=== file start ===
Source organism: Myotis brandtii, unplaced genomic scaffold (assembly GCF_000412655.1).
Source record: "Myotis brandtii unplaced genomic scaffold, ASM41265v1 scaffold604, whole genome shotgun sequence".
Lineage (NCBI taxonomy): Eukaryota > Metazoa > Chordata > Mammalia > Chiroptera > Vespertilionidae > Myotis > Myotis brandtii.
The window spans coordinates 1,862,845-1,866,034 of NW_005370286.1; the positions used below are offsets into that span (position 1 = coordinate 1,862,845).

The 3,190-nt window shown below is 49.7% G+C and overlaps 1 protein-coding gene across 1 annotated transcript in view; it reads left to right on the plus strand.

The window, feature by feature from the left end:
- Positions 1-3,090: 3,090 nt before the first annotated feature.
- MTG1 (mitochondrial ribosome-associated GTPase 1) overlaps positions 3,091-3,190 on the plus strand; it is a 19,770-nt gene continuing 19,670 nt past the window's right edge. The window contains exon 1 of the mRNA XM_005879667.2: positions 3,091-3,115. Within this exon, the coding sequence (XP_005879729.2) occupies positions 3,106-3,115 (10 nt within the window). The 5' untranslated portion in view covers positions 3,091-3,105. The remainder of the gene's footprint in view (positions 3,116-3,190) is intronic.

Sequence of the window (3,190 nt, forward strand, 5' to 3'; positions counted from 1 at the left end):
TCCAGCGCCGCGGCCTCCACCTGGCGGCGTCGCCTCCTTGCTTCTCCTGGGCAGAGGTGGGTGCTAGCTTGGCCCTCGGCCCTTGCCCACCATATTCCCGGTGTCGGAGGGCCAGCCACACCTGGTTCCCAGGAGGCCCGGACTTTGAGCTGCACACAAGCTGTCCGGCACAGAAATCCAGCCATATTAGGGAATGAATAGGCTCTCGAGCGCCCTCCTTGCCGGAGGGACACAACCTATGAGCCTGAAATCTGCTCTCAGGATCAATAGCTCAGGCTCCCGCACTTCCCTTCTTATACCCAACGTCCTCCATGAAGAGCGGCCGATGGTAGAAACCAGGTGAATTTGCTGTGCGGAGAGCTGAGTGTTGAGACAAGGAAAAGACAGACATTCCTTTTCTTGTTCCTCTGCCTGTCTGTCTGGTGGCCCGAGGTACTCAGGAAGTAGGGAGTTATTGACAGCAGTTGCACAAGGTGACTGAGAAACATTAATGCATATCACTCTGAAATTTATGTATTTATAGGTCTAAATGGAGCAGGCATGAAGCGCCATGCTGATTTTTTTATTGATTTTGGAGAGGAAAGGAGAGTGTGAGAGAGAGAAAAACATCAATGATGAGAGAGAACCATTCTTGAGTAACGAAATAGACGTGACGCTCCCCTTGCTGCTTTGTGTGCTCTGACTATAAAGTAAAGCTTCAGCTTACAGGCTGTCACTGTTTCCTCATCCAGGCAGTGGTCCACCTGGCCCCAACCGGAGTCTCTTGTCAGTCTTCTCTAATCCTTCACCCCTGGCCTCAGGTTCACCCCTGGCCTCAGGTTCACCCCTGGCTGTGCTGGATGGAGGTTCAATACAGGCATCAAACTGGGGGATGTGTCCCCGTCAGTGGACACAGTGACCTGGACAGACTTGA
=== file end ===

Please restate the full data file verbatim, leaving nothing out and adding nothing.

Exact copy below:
Source organism: Myotis brandtii, unplaced genomic scaffold (assembly GCF_000412655.1).
Source record: "Myotis brandtii unplaced genomic scaffold, ASM41265v1 scaffold604, whole genome shotgun sequence".
Lineage (NCBI taxonomy): Eukaryota > Metazoa > Chordata > Mammalia > Chiroptera > Vespertilionidae > Myotis > Myotis brandtii.
The window spans coordinates 1,862,845-1,866,034 of NW_005370286.1; the positions used below are offsets into that span (position 1 = coordinate 1,862,845).

The 3,190-nt window shown below is 49.7% G+C and overlaps 1 protein-coding gene across 1 annotated transcript in view; it reads left to right on the plus strand.

The window, feature by feature from the left end:
- Positions 1-3,090: 3,090 nt before the first annotated feature.
- MTG1 (mitochondrial ribosome-associated GTPase 1) overlaps positions 3,091-3,190 on the plus strand; it is a 19,770-nt gene continuing 19,670 nt past the window's right edge. The window contains exon 1 of the mRNA XM_005879667.2: positions 3,091-3,115. Within this exon, the coding sequence (XP_005879729.2) occupies positions 3,106-3,115 (10 nt within the window). The 5' untranslated portion in view covers positions 3,091-3,105. The remainder of the gene's footprint in view (positions 3,116-3,190) is intronic.

Sequence of the window (3,190 nt, forward strand, 5' to 3'; positions counted from 1 at the left end):
TCCAGCGCCGCGGCCTCCACCTGGCGGCGTCGCCTCCTTGCTTCTCCTGGGCAGAGGTGGGTGCTAGCTTGGCCCTCGGCCCTTGCCCACCATATTCCCGGTGTCGGAGGGCCAGCCACACCTGGTTCCCAGGAGGCCCGGACTTTGAGCTGCACACAAGCTGTCCGGCACAGAAATCCAGCCATATTAGGGAATGAATAGGCTCTCGAGCGCCCTCCTTGCCGGAGGGACACAACCTATGAGCCTGAAATCTGCTCTCAGGATCAATAGCTCAGGCTCCCGCACTTCCCTTCTTATACCCAACGTCCTCCATGAAGAGCGGCCGATGGTAGAAACCAGGTGAATTTGCTGTGCGGAGAGCTGAGTGTTGAGACAAGGAAAAGACAGACATTCCTTTTCTTGTTCCTCTGCCTGTCTGTCTGGTGGCCCGAGGTACTCAGGAAGTAGGGAGTTATTGACAGCAGTTGCACAAGGTGACTGAGAAACATTAATGCATATCACTCTGAAATTTATGTATTTATAGGTCTAAATGGAGCAGGCATGAAGCGCCATGCTGATTTTTTTATTGATTTTGGAGAGGAAAGGAGAGTGTGAGAGAGAGAAAAACATCAATGATGAGAGAGAACCATTCTTGAGTAACGAAATAGACGTGACGCTCCCCTTGCTGCTTTGTGTGCTCTGACTATAAAGTAAAGCTTCAGCTTACAGGCTGTCACTGTTTCCTCATCCAGGCAGTGGTCCACCTGGCCCCAACCGGAGTCTCTTGTCAGTCTTCTCTAATCCTTCACCCCTGGCCTCAGGTTCACCCCTGGCCTCAGGTTCACCCCTGGCTGTGCTGGATGGAGGTTCAATACAGGCATCAAACTGGGGGATGTGTCCCCGTCAGTGGACACAGTGACCTGGACAGACTTGA